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I was reading about the Steric Number Formula here.

There, I came to know that the

Steric Number $N=\frac{V+M \pm I}{2}$ where $V = n(\ce{e-})$, the number of valence electrons of central atom, which is equal to the group number according to the old IUPAC system, $M = n(\text{atom})$, the number of monovalent atoms directly bonded to it, and $I$ is the number of positive or negative charges present (subtract it if the charge is positive, and add it if the charge is negative).

I was trying to apply the formula to $\ce{HNO_3}$ with lewis structure:

HNO3 Lewis Structure

Image from here

From this: $N = \frac{5}{2}$ since there is no net charge on the compound and there is no monovalent atom bonded with $\ce{N}$. $N = \frac{5}{2}$ is not possible.

Maybe, I think the charge means, the charge on the central atom, but then again $\ce{N = \frac{4}{2} = 2}$ which is not right. (It's actually $3$)

Also, my friend says that the steric number is the half of

  1. original valence electrons in central atom +
  2. number of monovalent atoms in the entire compound
  3. minus net charge on the entire compound

in which case, the formula would hold right as $V = 5, M = 1$ (as we now consider $\ce{H}$) and $\ce{I = 0}$ which would be $3$ and correct.

I would be glad if some explained what the "charge" represents. If the "charge" represents the net charge on the central atom, then we'd still need to make Lewis Structure and get the charge, then this technique would be not so easy again?

Thanks!

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    $\begingroup$ I think the simplest formula to use for steric number is - number of sigma bonds + number of lone pairs. So here you'd have number of sigma bonds = 3, lone pairs = 0, so net = 3 $\endgroup$
    – TRC
    Aug 4 at 7:20
  • $\begingroup$ Hi @TRC, I agree with your method - It's correct. But, I want to figure out, what is wrong with the formula that I've stated above? Thanks $\endgroup$
    – MangoPizza
    Aug 4 at 15:11
  • $\begingroup$ There is no real source for the post you have linked. There probably is not a unique definition on how to use that. The whole concept has very, very little value. If you want an easy to understand an follow model that deals with predicting the molecular structure, use VSEPR. But don't fall into the trap of explaining everything with hybridisation. $\endgroup$ Aug 6 at 20:23
  • $\begingroup$ Hi @Martin-マーチン , I agree hybridisation is older than VSEPR, but I want to know hybridisation well because there are several questions in school exams that ask us the hybridisation of molecules. $\endgroup$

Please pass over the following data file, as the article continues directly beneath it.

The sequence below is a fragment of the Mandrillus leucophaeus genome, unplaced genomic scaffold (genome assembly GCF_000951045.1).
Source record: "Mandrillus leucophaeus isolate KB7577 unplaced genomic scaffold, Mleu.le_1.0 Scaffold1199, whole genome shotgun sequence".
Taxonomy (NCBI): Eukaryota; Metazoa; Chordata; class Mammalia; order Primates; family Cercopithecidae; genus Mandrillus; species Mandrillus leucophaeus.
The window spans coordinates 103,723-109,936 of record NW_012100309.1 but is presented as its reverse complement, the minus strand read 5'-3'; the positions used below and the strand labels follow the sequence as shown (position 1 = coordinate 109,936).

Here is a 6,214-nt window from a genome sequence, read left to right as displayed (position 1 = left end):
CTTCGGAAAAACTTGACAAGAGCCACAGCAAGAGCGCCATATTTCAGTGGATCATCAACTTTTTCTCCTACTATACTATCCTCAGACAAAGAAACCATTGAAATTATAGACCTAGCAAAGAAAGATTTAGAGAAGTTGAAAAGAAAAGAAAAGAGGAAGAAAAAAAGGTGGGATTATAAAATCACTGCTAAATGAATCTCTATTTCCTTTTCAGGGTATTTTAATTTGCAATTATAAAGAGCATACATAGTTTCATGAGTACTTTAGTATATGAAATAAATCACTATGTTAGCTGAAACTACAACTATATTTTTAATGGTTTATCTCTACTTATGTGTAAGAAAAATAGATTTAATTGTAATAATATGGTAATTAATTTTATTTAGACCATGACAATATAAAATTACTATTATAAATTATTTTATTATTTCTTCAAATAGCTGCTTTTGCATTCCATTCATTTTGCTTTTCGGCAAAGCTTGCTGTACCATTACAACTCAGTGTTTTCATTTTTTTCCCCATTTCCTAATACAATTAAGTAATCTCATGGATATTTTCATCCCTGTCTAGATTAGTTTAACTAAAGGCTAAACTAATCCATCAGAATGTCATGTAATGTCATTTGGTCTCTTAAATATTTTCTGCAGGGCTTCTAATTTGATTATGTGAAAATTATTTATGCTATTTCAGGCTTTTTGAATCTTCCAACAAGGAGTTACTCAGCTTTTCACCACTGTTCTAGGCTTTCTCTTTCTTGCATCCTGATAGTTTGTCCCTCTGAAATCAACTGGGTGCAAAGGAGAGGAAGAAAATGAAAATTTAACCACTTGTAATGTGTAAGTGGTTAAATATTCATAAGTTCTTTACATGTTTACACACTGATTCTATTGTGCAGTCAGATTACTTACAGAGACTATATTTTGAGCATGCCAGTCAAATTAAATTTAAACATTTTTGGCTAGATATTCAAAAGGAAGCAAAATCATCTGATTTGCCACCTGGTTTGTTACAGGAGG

– MangoPizza
    Aug 7 at 6:00
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    $\begingroup$ Have you considered the $\ce{-OH}$ bond to be a monovalently attached group to the central N atom? considering $\ce{HNO3}$ as $\ce{N(O)2(OH)}$ might help.. $\endgroup$ Aug 7 at 10:28
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You are indirectly using the formula already stated by TRC though I am trying to make your formula accurate and unambiguous (especially because of the efforts you have put into the question).

$$N=\frac{V+M-T-I}{2}$$

N=Steric Number of atom X (say).

V=original (ie when an atom is isolated (not experimentally possible for all atoms)) valence electrons on the central atom.

M=Number of atoms directly bonded to X through a single bond.

T=Number of atoms directly bonded to X through a triple bond (use the example of $\ce{HCN}$ to check this).

I=Number of positive charges (formal charge) present on X atom (take I negative if the charge is negative).

Don't consider/take into account 'D=Number of atoms directly bonded to X through a double bond.'

Relating it to $\sigma +$lone pair formula:

$$\sigma=M+T+D$$ $$LP _{\text{(Remaining on X after bonding)}} =\frac{V-M-2D-3T-I}{2}$$

As per Buraian's suggestion, you may apply this formula for all the examples available here. Scroll down and find AXE method in that see the second table last row.

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  • $\begingroup$ Hi, so in $\ce{HNO_3}$, the steric number of $\ce{N}$ equals $\frac{5 + 0 - 0 - 1}{2} = 2$? It should be $3$? Thanks $\endgroup$
    – MangoPizza
    Aug 10 at 5:57
  • $\begingroup$ @Jay Thanks for the clarification. I wonder if there's a simpler formula for it. After all, we still have to draw the Lewis Diagram to calculate? $\endgroup$
    – MangoPizza
    Aug 11 at 3:02
  • $\begingroup$ @Jay Do you have any idea if the formula that my friend mentioned is correct or not? I have checked the formula on multiple cases and it seems to work fine. Thanks $\endgroup$
    – MangoPizza
    Aug 11 at 10:24
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    $\begingroup$ @MangoPizza your friend's formula will go incorrect with atoms bonded through triple bond eg:$\ce{HCN, C2H2, N2}$..... Please delete previous comments to keep space. $\endgroup$
    – Jay
    Aug 11 at 10:36
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    $\begingroup$ I should have read what you said before carefully, I have deleted my answer and reposted it here $\endgroup$
    – User688539
    Aug 12 at 7:06

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